In the article titled “Salad Daze,” Rector claimed that simple green salad in vinaigrette was the summit of good taste. In an age when Americans were afraid of being humiliated by haughty French waiters, Rector was quick to push that button. He recommended “bullying” your waiter into bringing the makings for salad and mixing your own dressing at the table. “That not only gets you something fit to eat,” he wrote, “it also makes the waiter respect you as he never did before.”
His article also promoted the pepper mill, in the process starting the odd restaurant custom of offering you fresh pepper on your salad but not on anything else. It didn’t even mention boiled dressing, probably hastening its decline.
That nasty wooden bowl
Unfortunately, Rector spiced up the end of his story with an alluring myth that salad had to be mixed in an unpainted wooden bowl which could never be washed, on the ground that all the goodness of the salads made in it would “cure” the wood and turn it into “as distinguished an object as a thousand-year old Chinese shrine made of sandalwood” with “the patina of a Corinthian bronze.”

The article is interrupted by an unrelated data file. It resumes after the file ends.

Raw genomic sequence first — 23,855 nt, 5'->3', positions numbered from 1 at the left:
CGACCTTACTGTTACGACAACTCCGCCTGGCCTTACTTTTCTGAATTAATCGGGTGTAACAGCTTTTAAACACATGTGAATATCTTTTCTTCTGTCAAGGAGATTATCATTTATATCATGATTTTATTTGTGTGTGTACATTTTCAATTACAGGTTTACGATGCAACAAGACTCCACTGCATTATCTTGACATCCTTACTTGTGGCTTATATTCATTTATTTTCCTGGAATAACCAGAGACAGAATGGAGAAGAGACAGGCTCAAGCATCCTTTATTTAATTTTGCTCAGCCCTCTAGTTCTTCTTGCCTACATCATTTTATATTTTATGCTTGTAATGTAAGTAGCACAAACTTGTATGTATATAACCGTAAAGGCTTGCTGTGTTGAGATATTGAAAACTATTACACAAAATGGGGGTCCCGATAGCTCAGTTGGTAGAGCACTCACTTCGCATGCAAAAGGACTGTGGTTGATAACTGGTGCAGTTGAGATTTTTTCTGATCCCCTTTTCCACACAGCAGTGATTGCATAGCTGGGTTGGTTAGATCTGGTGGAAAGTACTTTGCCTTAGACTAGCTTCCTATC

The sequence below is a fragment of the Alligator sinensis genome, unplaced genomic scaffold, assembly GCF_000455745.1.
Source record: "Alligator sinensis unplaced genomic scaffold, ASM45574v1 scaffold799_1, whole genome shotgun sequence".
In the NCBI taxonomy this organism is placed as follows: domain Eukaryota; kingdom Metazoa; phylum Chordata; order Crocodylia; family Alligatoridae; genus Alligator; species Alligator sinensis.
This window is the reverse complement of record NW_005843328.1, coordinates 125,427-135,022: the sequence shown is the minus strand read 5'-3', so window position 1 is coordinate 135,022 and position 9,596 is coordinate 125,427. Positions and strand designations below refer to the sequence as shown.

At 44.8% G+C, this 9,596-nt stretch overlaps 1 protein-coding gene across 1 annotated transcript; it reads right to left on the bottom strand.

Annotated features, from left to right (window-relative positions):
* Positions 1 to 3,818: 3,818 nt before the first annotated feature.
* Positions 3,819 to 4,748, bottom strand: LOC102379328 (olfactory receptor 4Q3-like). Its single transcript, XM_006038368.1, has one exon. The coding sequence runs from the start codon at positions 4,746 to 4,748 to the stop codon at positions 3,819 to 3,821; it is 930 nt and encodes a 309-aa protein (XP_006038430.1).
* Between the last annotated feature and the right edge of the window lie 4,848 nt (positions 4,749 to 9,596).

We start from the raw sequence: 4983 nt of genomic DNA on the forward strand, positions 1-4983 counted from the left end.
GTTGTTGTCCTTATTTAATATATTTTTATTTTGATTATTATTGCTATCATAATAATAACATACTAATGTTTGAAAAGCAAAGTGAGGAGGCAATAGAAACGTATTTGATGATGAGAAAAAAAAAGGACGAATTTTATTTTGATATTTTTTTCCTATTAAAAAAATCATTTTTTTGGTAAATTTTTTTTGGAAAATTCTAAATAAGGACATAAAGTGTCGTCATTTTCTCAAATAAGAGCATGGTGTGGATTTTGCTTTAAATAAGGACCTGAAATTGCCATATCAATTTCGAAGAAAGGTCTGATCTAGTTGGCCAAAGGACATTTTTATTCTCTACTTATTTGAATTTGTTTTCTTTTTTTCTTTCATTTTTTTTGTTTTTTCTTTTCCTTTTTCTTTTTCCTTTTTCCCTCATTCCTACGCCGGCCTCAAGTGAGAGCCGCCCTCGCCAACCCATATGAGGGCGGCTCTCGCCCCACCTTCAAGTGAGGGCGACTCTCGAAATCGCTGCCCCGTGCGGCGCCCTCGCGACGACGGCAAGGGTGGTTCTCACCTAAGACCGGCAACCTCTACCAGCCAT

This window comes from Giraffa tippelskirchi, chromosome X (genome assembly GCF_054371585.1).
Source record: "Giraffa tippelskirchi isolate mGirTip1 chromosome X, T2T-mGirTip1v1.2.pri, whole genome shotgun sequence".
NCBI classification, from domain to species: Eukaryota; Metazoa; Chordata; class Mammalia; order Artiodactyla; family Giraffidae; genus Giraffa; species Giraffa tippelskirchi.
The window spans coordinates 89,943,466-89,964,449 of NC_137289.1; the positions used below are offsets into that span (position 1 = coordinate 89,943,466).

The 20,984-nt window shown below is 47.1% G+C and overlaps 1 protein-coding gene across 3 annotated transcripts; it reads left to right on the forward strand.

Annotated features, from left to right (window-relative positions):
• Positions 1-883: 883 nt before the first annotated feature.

Actually, the main thing an unwashed wooden bowl would absorb from all the salads made in it was salad oil, which would sit there and oxidize. What Rector described as “the personality of a hundred-year-old brandy” was just a rancid stink, but it took Americans decades to face up to this.
In an already salad-minded town, this article hit like a bombshell. Suddenly oil and vinegar dressing was the only way to go, though we did stray from the path -- our idea of “French” dressing was typically enriched with ketchup and Worcestershire sauce. This was the sort of salad that predominated at postwar backyard barbecues.